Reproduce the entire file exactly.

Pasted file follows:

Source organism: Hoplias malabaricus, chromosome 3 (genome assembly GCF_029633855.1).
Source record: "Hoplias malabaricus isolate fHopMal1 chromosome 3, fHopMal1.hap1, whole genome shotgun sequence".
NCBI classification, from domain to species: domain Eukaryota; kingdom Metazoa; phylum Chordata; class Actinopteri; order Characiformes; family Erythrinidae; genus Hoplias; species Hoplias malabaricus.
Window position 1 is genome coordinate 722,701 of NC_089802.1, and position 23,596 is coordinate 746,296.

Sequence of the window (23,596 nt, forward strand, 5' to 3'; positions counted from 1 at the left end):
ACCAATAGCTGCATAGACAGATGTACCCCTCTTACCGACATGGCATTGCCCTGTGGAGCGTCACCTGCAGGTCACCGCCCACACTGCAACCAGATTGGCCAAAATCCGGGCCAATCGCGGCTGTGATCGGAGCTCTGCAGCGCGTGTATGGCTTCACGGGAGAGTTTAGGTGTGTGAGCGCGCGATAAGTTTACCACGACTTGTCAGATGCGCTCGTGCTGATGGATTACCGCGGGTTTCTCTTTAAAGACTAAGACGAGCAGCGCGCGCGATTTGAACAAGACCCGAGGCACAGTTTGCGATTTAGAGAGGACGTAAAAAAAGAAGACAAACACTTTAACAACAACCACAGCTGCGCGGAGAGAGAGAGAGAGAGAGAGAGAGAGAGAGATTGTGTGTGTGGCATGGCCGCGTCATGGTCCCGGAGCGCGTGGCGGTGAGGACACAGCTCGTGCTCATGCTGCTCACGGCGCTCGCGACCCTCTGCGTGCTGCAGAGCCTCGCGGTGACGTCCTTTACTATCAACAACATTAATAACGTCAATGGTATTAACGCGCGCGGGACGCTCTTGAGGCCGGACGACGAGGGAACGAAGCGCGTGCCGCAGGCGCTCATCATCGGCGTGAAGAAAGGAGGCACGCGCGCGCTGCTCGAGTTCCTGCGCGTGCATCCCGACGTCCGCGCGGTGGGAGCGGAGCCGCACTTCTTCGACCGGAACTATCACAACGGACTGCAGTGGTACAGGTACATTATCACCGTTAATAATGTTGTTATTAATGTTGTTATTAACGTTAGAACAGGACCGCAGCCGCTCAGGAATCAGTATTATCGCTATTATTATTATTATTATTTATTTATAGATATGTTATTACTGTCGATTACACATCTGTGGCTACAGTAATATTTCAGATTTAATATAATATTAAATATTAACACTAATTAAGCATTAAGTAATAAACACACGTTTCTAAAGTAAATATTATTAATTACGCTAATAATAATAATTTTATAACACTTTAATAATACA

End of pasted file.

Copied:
Source organism: Hoplias malabaricus, chromosome 3 (genome assembly GCF_029633855.1).
Source record: "Hoplias malabaricus isolate fHopMal1 chromosome 3, fHopMal1.hap1, whole genome shotgun sequence".
NCBI classification, from domain to species: domain Eukaryota; kingdom Metazoa; phylum Chordata; class Actinopteri; order Characiformes; family Erythrinidae; genus Hoplias; species Hoplias malabaricus.
Window position 1 is genome coordinate 722,701 of NC_089802.1, and position 23,596 is coordinate 746,296.

Sequence of the window (23,596 nt, forward strand, 5' to 3'; positions counted from 1 at the left end):
ACCAATAGCTGCATAGACAGATGTACCCCTCTTACCGACATGGCATTGCCCTGTGGAGCGTCACCTGCAGGTCACCGCCCACACTGCAACCAGATTGGCCAAAATCCGGGCCAATCGCGGCTGTGATCGGAGCTCTGCAGCGCGTGTATGGCTTCACGGGAGAGTTTAGGTGTGTGAGCGCGCGATAAGTTTACCACGACTTGTCAGATGCGCTCGTGCTGATGGATTACCGCGGGTTTCTCTTTAAAGACTAAGACGAGCAGCGCGCGCGATTTGAACAAGACCCGAGGCACAGTTTGCGATTTAGAGAGGACGTAAAAAAAGAAGACAAACACTTTAACAACAACCACAGCTGCGCGGAGAGAGAGAGAGAGAGAGAGAGAGAGAGAGATTGTGTGTGTGGCATGGCCGCGTCATGGTCCCGGAGCGCGTGGCGGTGAGGACACAGCTCGTGCTCATGCTGCTCACGGCGCTCGCGACCCTCTGCGTGCTGCAGAGCCTCGCGGTGACGTCCTTTACTATCAACAACATTAATAACGTCAATGGTATTAACGCGCGCGGGACGCTCTTGAGGCCGGACGACGAGGGAACGAAGCGCGTGCCGCAGGCGCTCATCATCGGCGTGAAGAAAGGAGGCACGCGCGCGCTGCTCGAGTTCCTGCGCGTGCATCCCGACGTCCGCGCGGTGGGAGCGGAGCCGCACTTCTTCGACCGGAACTATCACAACGGACTGCAGTGGTACAGGTACATTATCACCGTTAATAATGTTGTTATTAATGTTGTTATTAACGTTAGAACAGGACCGCAGCCGCTCAGGAATCAGTATTATCGCTATTATTATTATTATTATTTATTTATAGATATGTTATTACTGTCGATTACACATCTGTGGCTACAGTAATATTTCAGATTTAATATAATATTAAATATTAACACTAATTAAGCATTAAGTAATAAACACACGTTTCTAAAGTAAATATTATTAATTACGCTAATAATAATAATTTTATAACACTTTAATAATACA